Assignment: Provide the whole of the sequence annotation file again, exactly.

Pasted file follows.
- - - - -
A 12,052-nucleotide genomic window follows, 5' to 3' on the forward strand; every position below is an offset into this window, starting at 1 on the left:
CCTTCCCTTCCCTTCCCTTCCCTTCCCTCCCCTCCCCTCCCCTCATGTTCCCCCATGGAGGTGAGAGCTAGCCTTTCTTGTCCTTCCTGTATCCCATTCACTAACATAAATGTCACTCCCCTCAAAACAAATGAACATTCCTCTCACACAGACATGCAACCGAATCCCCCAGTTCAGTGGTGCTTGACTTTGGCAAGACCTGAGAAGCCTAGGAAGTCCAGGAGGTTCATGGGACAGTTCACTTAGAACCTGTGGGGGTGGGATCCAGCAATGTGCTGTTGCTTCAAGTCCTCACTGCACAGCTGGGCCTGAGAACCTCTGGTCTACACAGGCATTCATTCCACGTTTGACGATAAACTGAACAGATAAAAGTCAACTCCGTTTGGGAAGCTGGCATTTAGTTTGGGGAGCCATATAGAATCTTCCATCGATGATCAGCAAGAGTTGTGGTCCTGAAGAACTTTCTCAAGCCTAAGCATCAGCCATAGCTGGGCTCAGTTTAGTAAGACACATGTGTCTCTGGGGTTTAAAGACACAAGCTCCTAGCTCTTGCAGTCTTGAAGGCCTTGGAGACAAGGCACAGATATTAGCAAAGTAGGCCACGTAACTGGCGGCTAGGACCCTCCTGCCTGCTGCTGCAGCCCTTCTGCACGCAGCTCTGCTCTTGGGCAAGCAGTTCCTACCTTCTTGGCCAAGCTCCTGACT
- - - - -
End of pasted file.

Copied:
A 12,052-nucleotide genomic window follows, 5' to 3' on the forward strand; every position below is an offset into this window, starting at 1 on the left:
CCTTCCCTTCCCTTCCCTTCCCTTCCCTCCCCTCCCCTCCCCTCATGTTCCCCCATGGAGGTGAGAGCTAGCCTTTCTTGTCCTTCCTGTATCCCATTCACTAACATAAATGTCACTCCCCTCAAAACAAATGAACATTCCTCTCACACAGACATGCAACCGAATCCCCCAGTTCAGTGGTGCTTGACTTTGGCAAGACCTGAGAAGCCTAGGAAGTCCAGGAGGTTCATGGGACAGTTCACTTAGAACCTGTGGGGGTGGGATCCAGCAATGTGCTGTTGCTTCAAGTCCTCACTGCACAGCTGGGCCTGAGAACCTCTGGTCTACACAGGCATTCATTCCACGTTTGACGATAAACTGAACAGATAAAAGTCAACTCCGTTTGGGAAGCTGGCATTTAGTTTGGGGAGCCATATAGAATCTTCCATCGATGATCAGCAAGAGTTGTGGTCCTGAAGAACTTTCTCAAGCCTAAGCATCAGCCATAGCTGGGCTCAGTTTAGTAAGACACATGTGTCTCTGGGGTTTAAAGACACAAGCTCCTAGCTCTTGCAGTCTTGAAGGCCTTGGAGACAAGGCACAGATATTAGCAAAGTAGGCCACGTAACTGGCGGCTAGGACCCTCCTGCCTGCTGCTGCAGCCCTTCTGCACGCAGCTCTGCTCTTGGGCAAGCAGTTCCTACCTTCTTGGCCAAGCTCCTGACT